Oh, that is difficult! It follows the same tried and tested format with lots of projects and occasional ‘hacks’ or variations, but I like to think that it also provides lots and lots of sewing advice. For instance, rather than have one zip insertion method, I’ve included lapped zips, surface mounted, exposed and invisible zip insertion. You can then take your pick.

Finally, did you get to work on The Great British Sewing Bee set and what was your highlight? 

I did go for one day’s shoot to watch proceedings and I did, very briefly meet Patrick and the lovely new judge Esme. She is delightful and fun. Patrick is as handsome as he appears and very tall! The set is very busy with loads of camera crews all around the contestants filming their every move and utterance(!). I sat with the producer who watches everything and decides on which contestant to follow at each moment. It was fascinating. When the contestants get a break, the crew are still busy taking extra shots of the garments and the sewing team lead by Claire Louise Hardie are busy cleaning the workstations and getting prepared for the next. The days are also extremely long so really, hats off to all involved.

Thanks to Wendy for a fascinating insight into the making of the book and programme! For book and project reviews check out Made Peachy, English Girl at Home, Sew Over It, The Foldline, Sew What's New and By Hand London. Don't miss related post by Crafty Sew & Sew and Guthrie & Ghani tomorrow to complete the blog tour organised by Quadrille Publishing.

If you're in the UK and you like what you see, then leave me a comment for the chance to win a free copy of From Stitch to Style. Tell me your favourite thing about The Great British Sewing Bee by midnight (GMT) on Saturday 28 May...good luck!

Happy Bank Holiday, England friends! I've had a particularly long and fulfilling weekend as I took the Friday off work too, meaning I had time to finally sew for myself!

I chose Tilly and the Buttons' new Martha Dress, even though at first she seemed a little too late-1960s for my taste and I'm really not a fan of mandarin collars. But it was very difficult to resist the princess seamed bodice, gently gathered sleeve heads and bias-cut panelled skirt, especially after Tilly planted the seed of a ponte knit version.

I chose this ditsy-print ponte de roma from Girl Charlee, which has a nice retro vibe to it (1970s or 1990s...I really can't decide?!?) and is beautiful to wear and handle. Although it sadly camouflages Martha's lovely design lines, I absolutely adore the fabric and how the dress turned out. 

Despite making a knit Martha, I wanted a dress with a bit of structure that wouldn't loose its shape after a day's wear. So I still included an invisible zip (which ended up perfect if I do say so myself) and I added stay-tape (cotton tape) to stabilise the waistline.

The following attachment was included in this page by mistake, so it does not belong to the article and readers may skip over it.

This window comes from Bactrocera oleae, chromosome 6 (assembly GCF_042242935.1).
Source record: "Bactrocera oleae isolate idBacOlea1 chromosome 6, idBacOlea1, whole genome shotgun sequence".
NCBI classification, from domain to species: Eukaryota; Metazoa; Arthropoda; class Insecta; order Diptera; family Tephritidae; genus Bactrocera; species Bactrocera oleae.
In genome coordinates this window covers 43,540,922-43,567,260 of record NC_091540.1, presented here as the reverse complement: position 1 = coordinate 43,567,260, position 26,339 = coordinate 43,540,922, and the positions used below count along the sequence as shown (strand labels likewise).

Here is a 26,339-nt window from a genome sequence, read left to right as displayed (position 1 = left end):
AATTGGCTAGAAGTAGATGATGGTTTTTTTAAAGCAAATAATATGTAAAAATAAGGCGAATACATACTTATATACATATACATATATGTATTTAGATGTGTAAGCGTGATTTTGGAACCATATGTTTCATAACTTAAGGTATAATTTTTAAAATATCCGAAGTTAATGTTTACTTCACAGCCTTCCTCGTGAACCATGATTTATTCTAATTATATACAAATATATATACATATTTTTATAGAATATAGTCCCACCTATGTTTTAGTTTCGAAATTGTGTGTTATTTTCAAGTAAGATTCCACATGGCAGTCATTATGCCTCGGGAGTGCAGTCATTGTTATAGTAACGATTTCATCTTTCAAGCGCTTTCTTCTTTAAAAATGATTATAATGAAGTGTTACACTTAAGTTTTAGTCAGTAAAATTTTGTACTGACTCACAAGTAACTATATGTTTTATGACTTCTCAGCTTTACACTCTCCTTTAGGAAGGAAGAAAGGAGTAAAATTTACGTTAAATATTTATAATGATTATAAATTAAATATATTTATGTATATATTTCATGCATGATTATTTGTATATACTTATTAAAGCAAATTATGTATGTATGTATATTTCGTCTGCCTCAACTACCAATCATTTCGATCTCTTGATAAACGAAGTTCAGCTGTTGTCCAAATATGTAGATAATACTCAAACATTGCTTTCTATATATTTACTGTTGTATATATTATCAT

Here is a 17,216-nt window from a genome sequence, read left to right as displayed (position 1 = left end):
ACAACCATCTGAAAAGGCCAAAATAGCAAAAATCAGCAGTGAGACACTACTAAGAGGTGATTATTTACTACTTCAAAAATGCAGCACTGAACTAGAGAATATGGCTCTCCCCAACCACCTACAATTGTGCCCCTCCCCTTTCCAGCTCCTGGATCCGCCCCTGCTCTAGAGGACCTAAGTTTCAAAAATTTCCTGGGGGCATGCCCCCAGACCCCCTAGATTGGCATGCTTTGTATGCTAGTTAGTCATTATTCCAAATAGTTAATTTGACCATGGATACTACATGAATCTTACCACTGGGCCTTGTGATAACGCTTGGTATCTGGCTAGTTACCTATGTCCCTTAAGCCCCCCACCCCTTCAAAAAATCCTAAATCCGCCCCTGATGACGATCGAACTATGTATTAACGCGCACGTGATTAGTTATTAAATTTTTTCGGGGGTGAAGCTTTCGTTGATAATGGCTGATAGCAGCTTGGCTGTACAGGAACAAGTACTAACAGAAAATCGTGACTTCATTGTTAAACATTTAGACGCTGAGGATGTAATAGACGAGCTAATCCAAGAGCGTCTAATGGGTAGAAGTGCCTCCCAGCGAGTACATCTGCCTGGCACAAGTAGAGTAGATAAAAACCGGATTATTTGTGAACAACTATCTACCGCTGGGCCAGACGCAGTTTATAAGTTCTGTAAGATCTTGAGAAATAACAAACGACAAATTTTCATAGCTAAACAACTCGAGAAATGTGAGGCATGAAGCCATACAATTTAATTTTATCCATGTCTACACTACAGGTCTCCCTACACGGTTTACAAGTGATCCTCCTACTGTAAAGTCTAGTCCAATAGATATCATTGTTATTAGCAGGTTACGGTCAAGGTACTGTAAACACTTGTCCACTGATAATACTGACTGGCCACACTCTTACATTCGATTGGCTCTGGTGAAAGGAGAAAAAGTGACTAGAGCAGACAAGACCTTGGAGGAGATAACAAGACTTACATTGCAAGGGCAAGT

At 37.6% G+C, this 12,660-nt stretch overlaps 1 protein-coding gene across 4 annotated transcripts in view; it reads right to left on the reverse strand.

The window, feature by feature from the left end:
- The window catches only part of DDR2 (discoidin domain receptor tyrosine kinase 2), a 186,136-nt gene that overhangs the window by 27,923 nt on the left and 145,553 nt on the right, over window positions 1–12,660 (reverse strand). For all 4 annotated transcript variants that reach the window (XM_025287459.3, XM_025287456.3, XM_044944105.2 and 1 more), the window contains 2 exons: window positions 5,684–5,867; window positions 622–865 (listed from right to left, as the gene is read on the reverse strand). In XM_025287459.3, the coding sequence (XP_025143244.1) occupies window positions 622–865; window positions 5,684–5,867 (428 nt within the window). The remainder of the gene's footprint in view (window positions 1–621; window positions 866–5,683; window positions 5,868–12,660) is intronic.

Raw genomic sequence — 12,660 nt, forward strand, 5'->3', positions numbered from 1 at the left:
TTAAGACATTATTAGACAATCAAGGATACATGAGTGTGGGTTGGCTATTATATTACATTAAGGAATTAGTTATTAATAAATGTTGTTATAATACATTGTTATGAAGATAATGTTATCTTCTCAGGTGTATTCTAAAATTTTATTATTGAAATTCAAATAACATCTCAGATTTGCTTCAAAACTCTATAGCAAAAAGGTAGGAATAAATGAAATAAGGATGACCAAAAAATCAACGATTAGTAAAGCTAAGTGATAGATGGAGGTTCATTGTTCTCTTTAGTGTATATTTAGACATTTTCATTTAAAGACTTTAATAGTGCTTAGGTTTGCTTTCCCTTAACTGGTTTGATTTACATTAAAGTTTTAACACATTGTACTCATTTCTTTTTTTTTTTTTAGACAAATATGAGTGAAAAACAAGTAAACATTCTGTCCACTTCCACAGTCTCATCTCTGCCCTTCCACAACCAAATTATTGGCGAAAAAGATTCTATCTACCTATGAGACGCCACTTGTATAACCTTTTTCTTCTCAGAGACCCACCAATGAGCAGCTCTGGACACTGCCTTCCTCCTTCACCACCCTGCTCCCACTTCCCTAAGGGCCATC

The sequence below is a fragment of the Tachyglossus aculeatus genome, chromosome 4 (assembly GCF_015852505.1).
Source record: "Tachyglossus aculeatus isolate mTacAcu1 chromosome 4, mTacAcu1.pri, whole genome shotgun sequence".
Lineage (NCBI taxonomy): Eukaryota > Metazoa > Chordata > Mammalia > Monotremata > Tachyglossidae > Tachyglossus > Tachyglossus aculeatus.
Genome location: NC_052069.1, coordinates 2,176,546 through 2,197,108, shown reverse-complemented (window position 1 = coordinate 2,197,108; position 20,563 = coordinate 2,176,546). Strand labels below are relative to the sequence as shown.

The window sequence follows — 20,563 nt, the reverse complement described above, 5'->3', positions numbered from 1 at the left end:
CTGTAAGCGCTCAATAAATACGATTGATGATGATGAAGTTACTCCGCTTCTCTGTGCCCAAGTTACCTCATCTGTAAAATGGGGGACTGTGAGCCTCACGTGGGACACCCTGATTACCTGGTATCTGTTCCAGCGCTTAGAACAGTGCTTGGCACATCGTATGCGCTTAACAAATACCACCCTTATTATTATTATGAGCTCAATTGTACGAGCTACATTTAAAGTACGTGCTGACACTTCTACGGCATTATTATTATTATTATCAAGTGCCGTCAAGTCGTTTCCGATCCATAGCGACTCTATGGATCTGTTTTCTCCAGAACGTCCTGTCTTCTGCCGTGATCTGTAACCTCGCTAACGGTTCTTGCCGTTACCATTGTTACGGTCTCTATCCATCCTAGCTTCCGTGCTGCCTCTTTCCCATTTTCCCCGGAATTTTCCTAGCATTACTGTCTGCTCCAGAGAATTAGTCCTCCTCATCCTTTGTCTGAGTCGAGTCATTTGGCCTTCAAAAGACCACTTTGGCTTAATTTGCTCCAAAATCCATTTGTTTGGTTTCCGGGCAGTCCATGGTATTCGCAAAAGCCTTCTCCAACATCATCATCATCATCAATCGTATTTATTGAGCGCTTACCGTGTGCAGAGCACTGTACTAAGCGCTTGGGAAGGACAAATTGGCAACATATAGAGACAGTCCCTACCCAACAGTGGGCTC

I followed Tilly's easy construction, but instead of setting in the sleeves, I sewed them in flat and closed them and the side seams up at the same time. I omitted the mandarin collar and cut the neckline down to the smallest size, making sure to cut my facings to the same size too. 

I really like the neckline where it is, as it's modest enough for work, but not at all chokey. My one regret is topstitching it because the bulk of the ponte has made it go a little curly. I'll have to figure out a different way to finish off the neckline next time...any ideas would be most welcome!

Just to point out the obvious, I used a stretch needle and zig-zag stitch to sew my Martha up. For the skirt panels I just used a straight stitch as they're not fitted to the body so the seams don't need ease.

My one piece of advice would be to check the fit of the bodice as you go along, because unpicking six zig-zag bodice seams and two sleeves ain't fun. Yup, that's how I spent my Thursday evening!!! I know checking the fit is a no-brainer, but with knit fabric it's easy to get complacent due to its forgiving nature. Anyway, for reference, a straight size 4 with the regular 1.5cm seam allowances fits me perfectly. 

Even though Martha is a much more time-consuming and fabric-hungry make than your average knit dress, she's totally worth it. The design is ridiculously flattering with a bodice that's fitted with both bust darts and princess seams and a beautifully swishy skirt without any waistline bulk. 

I want more knit versions in my life, and heck, I'm even tempted to have a go at a floaty viscose version too! What do you think to the Martha Dress? Aren't these trimming ideas so much fun?!?

To celebrate Tilly and the Buttons patterns now being stocked at John Lewis, Freya, Jane and I will be joining Tilly for a Saturday Sew In on 21 May at John Lewis on Oxford Street. I hope you can pop by! It will be lovely to see both familiar and new faces!